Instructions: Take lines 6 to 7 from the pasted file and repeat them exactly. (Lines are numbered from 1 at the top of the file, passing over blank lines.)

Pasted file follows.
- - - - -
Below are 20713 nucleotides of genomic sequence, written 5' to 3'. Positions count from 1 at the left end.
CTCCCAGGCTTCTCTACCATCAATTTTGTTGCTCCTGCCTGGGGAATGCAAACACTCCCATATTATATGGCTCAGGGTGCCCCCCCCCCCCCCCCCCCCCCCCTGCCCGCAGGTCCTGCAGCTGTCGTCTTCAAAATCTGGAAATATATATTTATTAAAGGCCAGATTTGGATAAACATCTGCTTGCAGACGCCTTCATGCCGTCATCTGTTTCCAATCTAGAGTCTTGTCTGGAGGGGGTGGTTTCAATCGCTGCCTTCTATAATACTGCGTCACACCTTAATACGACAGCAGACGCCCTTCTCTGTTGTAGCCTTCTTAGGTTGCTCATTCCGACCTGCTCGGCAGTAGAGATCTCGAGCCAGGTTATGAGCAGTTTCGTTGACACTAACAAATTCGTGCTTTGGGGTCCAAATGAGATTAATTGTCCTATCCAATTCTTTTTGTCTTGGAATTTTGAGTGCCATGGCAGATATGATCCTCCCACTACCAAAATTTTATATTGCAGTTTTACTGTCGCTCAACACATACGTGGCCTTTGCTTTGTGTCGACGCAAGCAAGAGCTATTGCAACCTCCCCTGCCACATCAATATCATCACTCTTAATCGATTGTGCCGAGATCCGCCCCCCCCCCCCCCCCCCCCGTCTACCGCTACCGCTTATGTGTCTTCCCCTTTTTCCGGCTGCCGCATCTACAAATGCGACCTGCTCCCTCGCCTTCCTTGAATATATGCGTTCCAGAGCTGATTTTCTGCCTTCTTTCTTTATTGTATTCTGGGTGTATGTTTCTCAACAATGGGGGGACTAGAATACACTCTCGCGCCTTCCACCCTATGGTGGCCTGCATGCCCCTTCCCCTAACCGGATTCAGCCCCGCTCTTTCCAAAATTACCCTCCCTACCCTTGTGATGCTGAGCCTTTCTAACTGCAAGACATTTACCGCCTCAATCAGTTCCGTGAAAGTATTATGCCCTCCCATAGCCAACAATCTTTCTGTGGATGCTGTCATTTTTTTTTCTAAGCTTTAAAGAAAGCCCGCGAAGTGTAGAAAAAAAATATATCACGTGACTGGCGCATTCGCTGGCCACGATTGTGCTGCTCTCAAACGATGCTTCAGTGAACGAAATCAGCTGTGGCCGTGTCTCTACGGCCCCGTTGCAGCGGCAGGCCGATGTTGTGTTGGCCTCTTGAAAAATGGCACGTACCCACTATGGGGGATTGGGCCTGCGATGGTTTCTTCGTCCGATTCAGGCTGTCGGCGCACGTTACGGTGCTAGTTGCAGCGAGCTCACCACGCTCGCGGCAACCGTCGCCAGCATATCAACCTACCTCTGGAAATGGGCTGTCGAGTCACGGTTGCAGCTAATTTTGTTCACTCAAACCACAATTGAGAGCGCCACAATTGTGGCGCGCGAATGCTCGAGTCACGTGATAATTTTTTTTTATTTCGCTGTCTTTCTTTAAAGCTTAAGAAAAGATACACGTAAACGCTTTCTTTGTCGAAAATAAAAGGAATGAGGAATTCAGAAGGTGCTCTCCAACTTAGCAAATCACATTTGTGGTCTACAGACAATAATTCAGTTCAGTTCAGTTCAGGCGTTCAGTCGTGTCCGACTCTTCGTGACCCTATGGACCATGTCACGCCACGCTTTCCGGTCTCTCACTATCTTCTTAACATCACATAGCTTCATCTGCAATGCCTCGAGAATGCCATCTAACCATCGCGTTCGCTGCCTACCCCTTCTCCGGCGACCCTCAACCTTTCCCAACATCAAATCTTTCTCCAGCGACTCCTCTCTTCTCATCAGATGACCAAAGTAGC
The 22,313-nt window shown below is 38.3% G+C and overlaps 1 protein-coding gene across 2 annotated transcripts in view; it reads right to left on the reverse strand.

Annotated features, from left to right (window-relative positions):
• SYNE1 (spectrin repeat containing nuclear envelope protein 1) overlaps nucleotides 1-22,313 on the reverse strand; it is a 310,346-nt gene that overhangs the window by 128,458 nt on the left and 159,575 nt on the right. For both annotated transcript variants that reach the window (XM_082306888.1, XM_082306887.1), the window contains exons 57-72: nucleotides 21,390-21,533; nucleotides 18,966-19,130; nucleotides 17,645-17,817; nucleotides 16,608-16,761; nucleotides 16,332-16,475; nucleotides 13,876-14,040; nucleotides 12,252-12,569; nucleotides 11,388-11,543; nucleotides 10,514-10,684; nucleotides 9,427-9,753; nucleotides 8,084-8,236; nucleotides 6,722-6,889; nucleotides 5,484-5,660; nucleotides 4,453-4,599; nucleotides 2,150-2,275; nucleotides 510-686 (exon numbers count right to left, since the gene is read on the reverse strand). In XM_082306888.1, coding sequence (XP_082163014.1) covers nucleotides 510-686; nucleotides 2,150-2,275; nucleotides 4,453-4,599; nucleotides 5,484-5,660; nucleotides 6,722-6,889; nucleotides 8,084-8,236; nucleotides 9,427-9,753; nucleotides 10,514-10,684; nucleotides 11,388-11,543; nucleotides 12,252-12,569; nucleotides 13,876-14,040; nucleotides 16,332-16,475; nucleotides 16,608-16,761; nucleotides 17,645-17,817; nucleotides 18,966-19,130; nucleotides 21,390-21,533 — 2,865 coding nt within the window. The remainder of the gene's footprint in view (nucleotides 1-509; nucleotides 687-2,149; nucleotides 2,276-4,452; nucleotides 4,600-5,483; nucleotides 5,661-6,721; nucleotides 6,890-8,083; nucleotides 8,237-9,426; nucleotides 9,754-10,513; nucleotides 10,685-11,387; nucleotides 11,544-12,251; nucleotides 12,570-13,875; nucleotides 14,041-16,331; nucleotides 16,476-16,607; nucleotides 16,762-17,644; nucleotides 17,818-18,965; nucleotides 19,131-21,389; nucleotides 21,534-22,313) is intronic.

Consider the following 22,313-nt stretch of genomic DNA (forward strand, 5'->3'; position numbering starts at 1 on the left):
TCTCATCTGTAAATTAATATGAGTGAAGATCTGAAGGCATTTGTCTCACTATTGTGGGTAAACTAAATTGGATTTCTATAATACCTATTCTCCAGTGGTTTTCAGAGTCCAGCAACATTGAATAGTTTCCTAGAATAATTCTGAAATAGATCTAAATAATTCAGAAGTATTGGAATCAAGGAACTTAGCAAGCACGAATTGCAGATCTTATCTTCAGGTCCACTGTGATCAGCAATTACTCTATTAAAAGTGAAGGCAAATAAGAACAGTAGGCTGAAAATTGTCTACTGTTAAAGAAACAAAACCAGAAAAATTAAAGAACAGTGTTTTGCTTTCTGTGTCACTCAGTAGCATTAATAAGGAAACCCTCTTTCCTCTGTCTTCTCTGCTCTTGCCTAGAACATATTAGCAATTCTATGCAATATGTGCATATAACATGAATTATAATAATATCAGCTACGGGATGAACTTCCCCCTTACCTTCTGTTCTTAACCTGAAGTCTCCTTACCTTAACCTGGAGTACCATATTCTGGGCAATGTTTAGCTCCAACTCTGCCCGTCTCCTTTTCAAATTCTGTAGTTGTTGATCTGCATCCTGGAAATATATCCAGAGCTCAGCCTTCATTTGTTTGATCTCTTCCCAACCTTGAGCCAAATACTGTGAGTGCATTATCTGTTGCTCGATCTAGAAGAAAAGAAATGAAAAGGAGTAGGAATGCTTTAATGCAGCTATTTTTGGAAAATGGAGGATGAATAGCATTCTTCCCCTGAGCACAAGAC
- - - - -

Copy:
Consider the following 22,313-nt stretch of genomic DNA (forward strand, 5'->3'; position numbering starts at 1 on the left):
TCTCATCTGTAAATTAATATGAGTGAAGATCTGAAGGCATTTGTCTCACTATTGTGGGTAAACTAAATTGGATTTCTATAATACCTATTCTCCAGTGGTTTTCAGAGTCCAGCAACATTGAATAGTTTCCTAGAATAATTCTGAAATAGATCTAAATAATTCAGAAGTATTGGAATCAAGGAACTTAGCAAGCACGAATTGCAGATCTTATCTTCAGGTCCACTGTGATCAGCAATTACTCTATTAAAAGTGAAGGCAAATAAGAACAGTAGGCTGAAAATTGTCTACTGTTAAAGAAACAAAACCAGAAAAATTAAAGAACAGTGTTTTGCTTTCTGTGTCACTCAGTAGCATTAATAAGGAAACCCTCTTTCCTCTGTCTTCTCTGCTCTTGCCTAGAACATATTAGCAATTCTATGCAATATGTGCATATAACATGAATTATAATAATATCAGCTACGGGATGAACTTCCCCCTTACCTTCTGTTCTTAACCTGAAGTCTCCTTACCTTAACCTGGAGTACCATATTCTGGGCAATGTTTAGCTCCAACTCTGCCCGTCTCCTTTTCAAATTCTGTAGTTGTTGATCTGCATCCTGGAAATATATCCAGAGCTCAGCCTTCATTTGTTTGATCTCTTCCCAACCTTGAGCCAAATACTGTGAGTGCATTATCTGTTGCTCGATCTAGAAGAAAAGAAATGAAAAGGAGTAGGAATGCTTTAATGCAGCTATTTTTGGAAAATGGAGGATGAATAGCATTCTTCCCCTGAGCACAAGAC